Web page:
Free Radicals
Published by WizKids
Designed by Nathan Woll
2-5 Players  |  90 Minutes

In a utopian future, mysterious spheres known as Free Radicals have appeared providing earth with nearly limitless energy and resources. People flocked to the spheres forming what is now known as Sphere City, a megalopolis of culture, knowledge and freedom. Despite allowing for this new paradise, the Free Radicals have more secrets tucked away. Factions within the city have sprung up in hopes of decoding these secrets and using them for their own benefits. Perhaps it’s just what the Free Radicals intended, but one faction alone won’t be able to accomplish this mission. Competing factions will have to work together despite their differences if they hope to be the ones to reveal these new mysteries.

Free Radicals is truly a game of asymmetrical powers. Each player takes on the role of a completely unique faction, each with its own unique mini game and mechanics, in an effort to activate and benefit from the cities’ locations beneath the floating spheres. Using resources, credits and data cards, players will work to gain favor through their own unique means. While each player is out for their own, Free Radicals is also a game of balance since each positive action has the potential to benefit your competition providing an interesting twist to an already ambitious game.


While Free Radicals could be labeled a medium-weight euro game at heart, the game’s identity hails from its 8 unique player factions. Each faction in the game embraces its own unique mechanics and style through a completely distinct mini game. One player might be navigating a domino-style game while another manages a programming system while yet another is playing a game of deck building. Each faction will require you to change your approach, learning that faction’s distinct strengths and weaknesses. In other words: With each new faction, it’s a completely new ballgame.


Despite each player’s own individual pursuits, each turn, players will attempt to gain victory points and favor by fulfilling data cards, activating and visiting buildings as well as advancing along the game’s knowledge track.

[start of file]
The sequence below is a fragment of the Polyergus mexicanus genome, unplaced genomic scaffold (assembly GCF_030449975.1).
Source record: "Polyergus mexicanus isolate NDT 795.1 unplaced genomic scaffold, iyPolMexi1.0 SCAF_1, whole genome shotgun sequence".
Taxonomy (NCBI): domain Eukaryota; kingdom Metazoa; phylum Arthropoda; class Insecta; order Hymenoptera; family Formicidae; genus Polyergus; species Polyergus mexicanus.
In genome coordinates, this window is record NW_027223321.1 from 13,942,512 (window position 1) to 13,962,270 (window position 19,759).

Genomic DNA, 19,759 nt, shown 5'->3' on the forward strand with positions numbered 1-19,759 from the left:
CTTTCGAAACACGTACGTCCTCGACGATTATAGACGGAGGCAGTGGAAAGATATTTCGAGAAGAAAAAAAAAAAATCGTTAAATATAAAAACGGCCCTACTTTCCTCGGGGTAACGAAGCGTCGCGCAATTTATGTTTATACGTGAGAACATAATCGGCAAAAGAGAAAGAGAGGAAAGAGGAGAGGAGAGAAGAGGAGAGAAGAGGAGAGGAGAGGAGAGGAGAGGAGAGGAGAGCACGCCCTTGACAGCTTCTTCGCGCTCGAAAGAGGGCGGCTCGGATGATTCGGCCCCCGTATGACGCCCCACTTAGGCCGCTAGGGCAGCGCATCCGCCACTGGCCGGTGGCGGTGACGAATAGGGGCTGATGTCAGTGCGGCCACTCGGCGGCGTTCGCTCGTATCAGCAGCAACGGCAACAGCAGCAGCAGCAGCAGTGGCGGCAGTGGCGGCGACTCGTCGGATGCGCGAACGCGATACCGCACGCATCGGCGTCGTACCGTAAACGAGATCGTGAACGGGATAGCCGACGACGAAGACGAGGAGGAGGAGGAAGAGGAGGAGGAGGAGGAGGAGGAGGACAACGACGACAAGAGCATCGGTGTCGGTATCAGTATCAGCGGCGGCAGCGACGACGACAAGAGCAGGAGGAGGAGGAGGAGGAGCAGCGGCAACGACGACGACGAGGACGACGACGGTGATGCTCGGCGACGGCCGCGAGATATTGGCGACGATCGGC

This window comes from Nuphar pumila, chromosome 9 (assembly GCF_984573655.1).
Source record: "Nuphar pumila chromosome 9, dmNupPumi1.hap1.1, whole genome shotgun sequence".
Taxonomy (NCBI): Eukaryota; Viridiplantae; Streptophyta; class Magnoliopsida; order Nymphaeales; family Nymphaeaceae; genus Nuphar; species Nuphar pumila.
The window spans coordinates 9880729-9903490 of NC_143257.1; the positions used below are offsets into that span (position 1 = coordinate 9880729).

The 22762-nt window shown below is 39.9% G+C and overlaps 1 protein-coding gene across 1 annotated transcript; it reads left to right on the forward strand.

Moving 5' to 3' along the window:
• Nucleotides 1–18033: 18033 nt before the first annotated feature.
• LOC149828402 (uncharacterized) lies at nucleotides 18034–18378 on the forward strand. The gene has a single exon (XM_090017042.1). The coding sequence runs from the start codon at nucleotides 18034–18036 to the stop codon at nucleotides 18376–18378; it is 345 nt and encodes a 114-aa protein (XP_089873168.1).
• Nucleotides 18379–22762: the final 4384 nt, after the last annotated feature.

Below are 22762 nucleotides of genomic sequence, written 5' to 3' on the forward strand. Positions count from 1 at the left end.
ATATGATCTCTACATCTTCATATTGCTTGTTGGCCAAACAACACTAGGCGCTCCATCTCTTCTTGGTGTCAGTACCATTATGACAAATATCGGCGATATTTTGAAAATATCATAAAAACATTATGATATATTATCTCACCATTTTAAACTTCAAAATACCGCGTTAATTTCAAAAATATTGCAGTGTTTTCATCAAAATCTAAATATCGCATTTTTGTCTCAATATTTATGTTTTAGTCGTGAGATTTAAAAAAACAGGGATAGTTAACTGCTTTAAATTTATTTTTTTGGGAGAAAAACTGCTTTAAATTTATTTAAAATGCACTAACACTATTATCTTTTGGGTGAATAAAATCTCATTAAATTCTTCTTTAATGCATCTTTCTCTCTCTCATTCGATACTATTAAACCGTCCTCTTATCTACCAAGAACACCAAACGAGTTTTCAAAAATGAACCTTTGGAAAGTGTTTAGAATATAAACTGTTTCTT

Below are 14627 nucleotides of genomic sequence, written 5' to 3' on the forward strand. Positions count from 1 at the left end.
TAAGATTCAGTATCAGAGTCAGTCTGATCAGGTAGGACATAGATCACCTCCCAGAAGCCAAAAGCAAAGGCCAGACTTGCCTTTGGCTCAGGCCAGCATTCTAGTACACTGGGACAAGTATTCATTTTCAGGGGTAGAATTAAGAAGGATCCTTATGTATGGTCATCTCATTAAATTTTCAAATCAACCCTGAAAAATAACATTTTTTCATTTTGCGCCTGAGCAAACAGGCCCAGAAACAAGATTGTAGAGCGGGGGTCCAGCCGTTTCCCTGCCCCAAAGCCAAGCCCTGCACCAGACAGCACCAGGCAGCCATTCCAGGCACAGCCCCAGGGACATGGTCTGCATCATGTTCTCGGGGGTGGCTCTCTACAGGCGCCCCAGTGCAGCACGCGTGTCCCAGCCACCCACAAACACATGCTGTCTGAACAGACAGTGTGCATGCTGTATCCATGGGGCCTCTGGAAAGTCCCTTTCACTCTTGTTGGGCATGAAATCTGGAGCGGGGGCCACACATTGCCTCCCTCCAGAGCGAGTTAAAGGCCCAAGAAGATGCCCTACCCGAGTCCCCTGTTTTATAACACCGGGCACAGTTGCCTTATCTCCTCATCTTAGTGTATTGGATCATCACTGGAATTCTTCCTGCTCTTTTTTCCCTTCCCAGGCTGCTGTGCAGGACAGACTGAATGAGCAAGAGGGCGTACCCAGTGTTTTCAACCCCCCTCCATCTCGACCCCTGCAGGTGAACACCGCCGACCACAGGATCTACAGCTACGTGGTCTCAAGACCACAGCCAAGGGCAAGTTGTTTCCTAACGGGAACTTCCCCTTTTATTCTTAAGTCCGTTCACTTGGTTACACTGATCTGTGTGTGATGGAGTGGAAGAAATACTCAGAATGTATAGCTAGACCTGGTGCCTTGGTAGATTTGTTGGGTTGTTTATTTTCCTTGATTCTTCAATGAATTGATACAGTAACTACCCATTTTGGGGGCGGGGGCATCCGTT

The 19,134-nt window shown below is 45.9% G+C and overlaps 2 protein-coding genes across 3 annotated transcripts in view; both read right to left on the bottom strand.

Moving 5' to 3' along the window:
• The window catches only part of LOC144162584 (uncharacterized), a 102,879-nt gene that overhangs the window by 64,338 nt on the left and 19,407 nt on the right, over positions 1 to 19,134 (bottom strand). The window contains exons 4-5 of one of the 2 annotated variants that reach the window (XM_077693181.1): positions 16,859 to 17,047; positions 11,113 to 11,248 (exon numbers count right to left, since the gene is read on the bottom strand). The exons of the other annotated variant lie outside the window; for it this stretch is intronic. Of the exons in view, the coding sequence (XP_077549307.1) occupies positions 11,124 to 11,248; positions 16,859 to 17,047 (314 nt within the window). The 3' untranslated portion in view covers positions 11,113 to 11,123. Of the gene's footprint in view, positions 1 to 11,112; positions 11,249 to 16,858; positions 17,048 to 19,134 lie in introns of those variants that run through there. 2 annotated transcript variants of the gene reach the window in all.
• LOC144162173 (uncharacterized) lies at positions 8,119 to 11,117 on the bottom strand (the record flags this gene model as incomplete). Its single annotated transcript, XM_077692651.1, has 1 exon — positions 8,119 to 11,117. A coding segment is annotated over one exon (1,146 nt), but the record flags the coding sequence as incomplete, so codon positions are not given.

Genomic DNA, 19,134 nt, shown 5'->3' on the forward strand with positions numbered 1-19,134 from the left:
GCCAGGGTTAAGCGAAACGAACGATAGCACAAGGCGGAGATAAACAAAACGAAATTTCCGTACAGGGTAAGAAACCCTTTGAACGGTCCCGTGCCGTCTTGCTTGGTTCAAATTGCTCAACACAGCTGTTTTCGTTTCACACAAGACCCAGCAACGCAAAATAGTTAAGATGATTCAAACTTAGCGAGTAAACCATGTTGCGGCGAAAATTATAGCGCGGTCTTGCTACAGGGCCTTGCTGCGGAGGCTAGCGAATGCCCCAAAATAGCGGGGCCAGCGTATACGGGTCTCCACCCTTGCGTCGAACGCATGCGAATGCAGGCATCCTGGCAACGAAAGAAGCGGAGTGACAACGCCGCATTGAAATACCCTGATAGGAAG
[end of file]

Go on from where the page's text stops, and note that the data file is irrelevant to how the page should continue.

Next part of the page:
Activating or awakening buildings requires players to fulfill matching data cards with a number of resources. Doing so provides you with favor and victory points that will benefit you at the end of the game. In addition, activating a building allows for other players free rein to visit that location and reap the rewards. Of course there are residual benefits for a controlling faction of these buildings as each additional visitor will be required to pay favor to the owner. Each player’s faction is specially connected to a single location, earning a bonus action (favor or gaining first player rights, etc.) when visited.

The knowledge track, when accessed, allows players to advance any of the game’s factions (including your own) along a victory and resource rich path. Moving your own marker up will bring you victory points, but moving an opponent’s will bring favor from that player. Different color favor sets provide victory points at the end of the game.

The game takes place over 12 rounds with the player with the most victory points coming out on top.


The game’s asymmetrical faction mini games are the real draw here. Eight unique factions with 8 individual games is pretty ambitious in my mind. Each faction comes with its own backstory to keep things interesting. Here’s a quick, bulleted rundown of the factions and the mechanics employed: